The initial years entail substantial investments encompassing infrastructure, systems, and comprehensive training initiatives. A significant volume of labor and resources are devoted to these endeavors. Notably, the FDA has introduced new guidance that incorporates a stabilization period from November 2023 to November 2024, aimed at ensuring the industry’s readiness for the new serialization requirements.


Throughout this stabilization phase, the focus shifts toward identifying value beyond mere compliance and exploring avenues to derive substantial benefits. Comprehensive visibility, extending down to the serial number level through interoperable systems, offers the potential to integrate various components effectively. However, it’s important to note that this model does not provide manufacturers with end-to-end visibility; instead, it operates on a “one up, one down” model.


As the industry evolves, additional opportunities to realize return on investment may emerge. Additionally, addressing the issue of counterfeit drugs, which carries significant costs for pharmaceutical manufacturers and potential harm for patients, underscores the urgency of serialization efforts.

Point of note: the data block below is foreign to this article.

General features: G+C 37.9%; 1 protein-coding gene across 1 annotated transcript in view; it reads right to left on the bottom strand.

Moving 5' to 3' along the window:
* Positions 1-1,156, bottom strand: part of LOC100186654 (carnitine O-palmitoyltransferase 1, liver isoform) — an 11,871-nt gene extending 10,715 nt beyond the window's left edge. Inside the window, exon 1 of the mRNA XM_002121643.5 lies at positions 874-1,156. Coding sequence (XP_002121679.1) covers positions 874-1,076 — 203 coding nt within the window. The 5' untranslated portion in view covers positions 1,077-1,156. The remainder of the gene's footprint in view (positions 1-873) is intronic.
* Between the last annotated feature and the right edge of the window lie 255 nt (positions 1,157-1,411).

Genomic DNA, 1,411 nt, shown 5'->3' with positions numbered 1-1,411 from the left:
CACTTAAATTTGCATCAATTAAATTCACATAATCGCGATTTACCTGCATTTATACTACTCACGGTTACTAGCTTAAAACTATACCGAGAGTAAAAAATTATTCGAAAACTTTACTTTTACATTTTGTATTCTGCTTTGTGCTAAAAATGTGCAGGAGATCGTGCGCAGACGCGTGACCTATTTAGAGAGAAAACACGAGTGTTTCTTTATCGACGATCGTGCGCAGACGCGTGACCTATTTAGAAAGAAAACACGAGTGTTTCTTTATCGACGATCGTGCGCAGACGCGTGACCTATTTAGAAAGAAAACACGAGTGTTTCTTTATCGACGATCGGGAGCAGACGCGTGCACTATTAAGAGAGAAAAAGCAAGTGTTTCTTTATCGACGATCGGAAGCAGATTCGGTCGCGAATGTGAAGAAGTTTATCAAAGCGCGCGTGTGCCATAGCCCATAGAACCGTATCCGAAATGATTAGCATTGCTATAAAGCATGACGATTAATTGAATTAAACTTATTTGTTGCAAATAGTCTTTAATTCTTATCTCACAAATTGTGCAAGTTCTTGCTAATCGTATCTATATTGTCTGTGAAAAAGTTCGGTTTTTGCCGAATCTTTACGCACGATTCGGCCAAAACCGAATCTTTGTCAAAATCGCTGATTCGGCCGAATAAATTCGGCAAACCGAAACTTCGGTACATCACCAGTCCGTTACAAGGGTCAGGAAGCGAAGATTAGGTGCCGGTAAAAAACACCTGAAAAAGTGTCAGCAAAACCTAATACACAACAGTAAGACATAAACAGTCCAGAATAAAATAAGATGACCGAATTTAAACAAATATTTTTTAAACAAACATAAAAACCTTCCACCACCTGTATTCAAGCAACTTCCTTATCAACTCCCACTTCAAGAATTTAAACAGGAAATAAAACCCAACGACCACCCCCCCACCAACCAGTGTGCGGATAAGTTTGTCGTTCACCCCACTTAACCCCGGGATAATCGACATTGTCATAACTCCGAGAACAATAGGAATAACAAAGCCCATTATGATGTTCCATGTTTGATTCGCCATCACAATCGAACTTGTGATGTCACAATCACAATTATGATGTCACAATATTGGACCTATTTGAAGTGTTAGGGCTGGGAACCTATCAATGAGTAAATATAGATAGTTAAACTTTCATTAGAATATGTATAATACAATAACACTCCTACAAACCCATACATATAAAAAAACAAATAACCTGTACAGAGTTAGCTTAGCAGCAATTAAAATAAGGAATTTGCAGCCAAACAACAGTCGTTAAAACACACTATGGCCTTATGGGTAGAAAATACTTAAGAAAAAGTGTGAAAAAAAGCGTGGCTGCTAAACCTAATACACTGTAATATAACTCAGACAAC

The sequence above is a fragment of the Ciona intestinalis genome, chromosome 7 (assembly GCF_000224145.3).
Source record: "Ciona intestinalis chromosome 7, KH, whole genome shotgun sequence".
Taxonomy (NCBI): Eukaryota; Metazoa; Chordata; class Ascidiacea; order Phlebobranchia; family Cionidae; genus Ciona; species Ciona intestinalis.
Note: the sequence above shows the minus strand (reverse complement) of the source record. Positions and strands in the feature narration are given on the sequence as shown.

Q: What role do third-party logistic providers play in the future of the pharma industry?


Third-party logistics providers (3PLs) occupy a pivotal role in supporting pharmaceutical manufacturers. These entities must lead the charge by establishing the necessary systems to facilitate the seamless transmission of critical data.


Beyond system implementation, standardization efforts and adherence to appropriate guidance are essential components of their role. Early adoption and the provision of high-quality data into the supply chain benefit all downstream partners, allowing them to embark on their serialization journey with a solid foundation.


While regulatory requirements are set to take effect in November 2023, many within the industry have been proactively preparing for years, accumulating expertise and knowledge in this domain. Furthermore, fostering collaboration within the industry is crucial. Despite being competitors, those engaged in serialization often collaborate and share invaluable lessons learned. A connected environment, where trading partners exchange data, underscores the importance of collaborative efforts in navigating this evolving landscape.

About The Author

Jeff Primeau
Vice President, Business Solutions